There are many things to be said against mandatory drug testing programs. The use of drug tests place the burden of proof on the accused rather than on the accuser. Entire classes of people stand permanently accused on the basis of their membership in the group: all employees (or just all hourly employees), all students, all football players. The tests have the potential of false positives. The required tests are poorly targetted; they look for the presence of chemical substances rather than for the impairment which is the legitimate concern and which justifies the programs.
Each of these concerns is worthy of at least one essay (and possibly all the thousands which have been written). Today, however, I raise a different point.
There is more information in the blood or the urine or the breath than the presence of drugs and drug metabolites.
Let me read your diaries so I know whether you went to a party last Thursday. Show me your credit card statements so I can tell if you went to the store on Tuesday. Give me some of your blood so I can tell whether you took illegal drugs.
Oh, and I promise not to read the rest of the information about your private life.
Yesterday, I willingly shared bodily fluids with my doctor's lab technician. My intent was to provide a great deal of information about my life and my health to my physician. From these samples, they will be able to make excellent guesses about many present and future health conditions that I might be facing. My expectation, of course, is that I will receive useful and well-founded advice of benefit to me.
The sharing of bodily fluids for drug tests is not truly voluntary and is often strongly coerced. The purpose is to protect another person in some way: from the potential of accidental harm, for example, or from the likelihood of lawsuits or public outrage. The expectation is, most often, that no benefit will accrue to the person being tested. (In some cases, a true positive may result in beneficial support being provided to the person. In the case of coercive testing, the individual would be harmed by not cooperating.)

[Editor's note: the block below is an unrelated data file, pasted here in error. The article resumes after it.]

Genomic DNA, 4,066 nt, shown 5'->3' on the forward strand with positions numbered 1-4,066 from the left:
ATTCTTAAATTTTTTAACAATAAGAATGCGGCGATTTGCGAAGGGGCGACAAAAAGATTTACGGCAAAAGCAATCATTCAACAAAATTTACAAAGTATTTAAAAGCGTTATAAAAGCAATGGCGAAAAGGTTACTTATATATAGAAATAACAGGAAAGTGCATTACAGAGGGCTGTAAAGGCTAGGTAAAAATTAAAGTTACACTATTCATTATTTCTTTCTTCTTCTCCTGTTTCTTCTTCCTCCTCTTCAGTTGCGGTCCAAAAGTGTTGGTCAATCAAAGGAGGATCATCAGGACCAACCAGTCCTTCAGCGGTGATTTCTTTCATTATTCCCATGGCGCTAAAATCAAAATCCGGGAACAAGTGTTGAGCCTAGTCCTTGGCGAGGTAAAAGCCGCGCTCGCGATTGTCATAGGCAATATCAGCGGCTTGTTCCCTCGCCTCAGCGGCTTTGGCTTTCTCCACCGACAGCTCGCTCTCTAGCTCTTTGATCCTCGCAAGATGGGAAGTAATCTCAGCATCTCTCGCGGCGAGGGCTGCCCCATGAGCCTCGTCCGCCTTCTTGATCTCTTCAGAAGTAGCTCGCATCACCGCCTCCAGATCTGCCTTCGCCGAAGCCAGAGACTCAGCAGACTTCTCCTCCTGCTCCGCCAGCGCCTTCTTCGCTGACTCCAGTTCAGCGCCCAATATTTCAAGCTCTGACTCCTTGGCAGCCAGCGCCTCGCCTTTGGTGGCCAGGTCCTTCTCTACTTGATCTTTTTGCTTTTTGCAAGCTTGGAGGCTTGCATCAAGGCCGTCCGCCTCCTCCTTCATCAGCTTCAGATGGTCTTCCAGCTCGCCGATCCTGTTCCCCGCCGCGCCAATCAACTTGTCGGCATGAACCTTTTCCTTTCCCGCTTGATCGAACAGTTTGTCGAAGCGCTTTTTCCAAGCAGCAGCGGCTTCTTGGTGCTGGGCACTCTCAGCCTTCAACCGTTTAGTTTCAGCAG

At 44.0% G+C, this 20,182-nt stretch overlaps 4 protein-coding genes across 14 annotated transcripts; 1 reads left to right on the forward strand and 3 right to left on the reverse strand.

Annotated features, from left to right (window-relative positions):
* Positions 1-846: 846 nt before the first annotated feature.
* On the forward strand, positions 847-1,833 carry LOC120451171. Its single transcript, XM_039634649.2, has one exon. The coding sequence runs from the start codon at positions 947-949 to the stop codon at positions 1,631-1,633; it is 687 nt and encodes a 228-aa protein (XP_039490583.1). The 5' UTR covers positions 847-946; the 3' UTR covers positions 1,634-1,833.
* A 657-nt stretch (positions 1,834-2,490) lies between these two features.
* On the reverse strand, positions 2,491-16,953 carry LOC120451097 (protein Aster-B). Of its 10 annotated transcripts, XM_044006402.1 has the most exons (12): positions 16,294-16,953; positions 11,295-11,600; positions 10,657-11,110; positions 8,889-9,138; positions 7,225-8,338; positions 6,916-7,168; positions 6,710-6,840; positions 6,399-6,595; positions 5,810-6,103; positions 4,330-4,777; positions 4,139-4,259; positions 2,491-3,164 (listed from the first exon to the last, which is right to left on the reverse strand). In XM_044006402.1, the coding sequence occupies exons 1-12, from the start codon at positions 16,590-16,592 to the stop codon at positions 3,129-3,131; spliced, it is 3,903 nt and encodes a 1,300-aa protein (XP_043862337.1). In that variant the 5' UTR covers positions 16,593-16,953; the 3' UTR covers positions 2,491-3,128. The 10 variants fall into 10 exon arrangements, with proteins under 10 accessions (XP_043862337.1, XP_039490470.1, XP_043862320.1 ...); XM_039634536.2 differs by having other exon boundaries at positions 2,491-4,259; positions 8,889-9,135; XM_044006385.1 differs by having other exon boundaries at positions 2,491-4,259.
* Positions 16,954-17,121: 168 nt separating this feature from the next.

But my point is that there is more information in the blood or the urine or the breath than the presence of drugs and drug metabolites. The person being tested provides a large amount of information which could potentially be used to discriminate against that person. Much of the information (including the presence of drug metabolites in some cases) is sufficiently ambiguous that it can be misinterpretted either from incompetence or from malice.
In most actual cases, this additional information is simply thrown away and wasted. (That in itself suggests the inefficiency of the process but would require at least another essay to explore.) The potential does exist for that information to be exploited.
In the case of financial information provided to the US Internal Revenue Service and the Wisconsin Department of Revenue, many strong barriers are erected in law and practice to prevent the use of private information for other purposes, even quite legitimate ones. The same is true for personal information provided to the US Census Bureau. In the case of drug testing, the personal information not so well protected. It is typically collected by third-party contractors and the results are given to the employer or agency (the second party). Some legal protections exist but the sheer number of entities involved make any practical protections uncertain and unpredicable.
The weight which should be given to these observations can only be ascertained within the context of the whole conversation on the topic of drug tests. Perhaps that is the primary point: We need to consider the full range of issues with all the implications rather than become obsessed with only one or two concerns, however valuable they may be in themselves.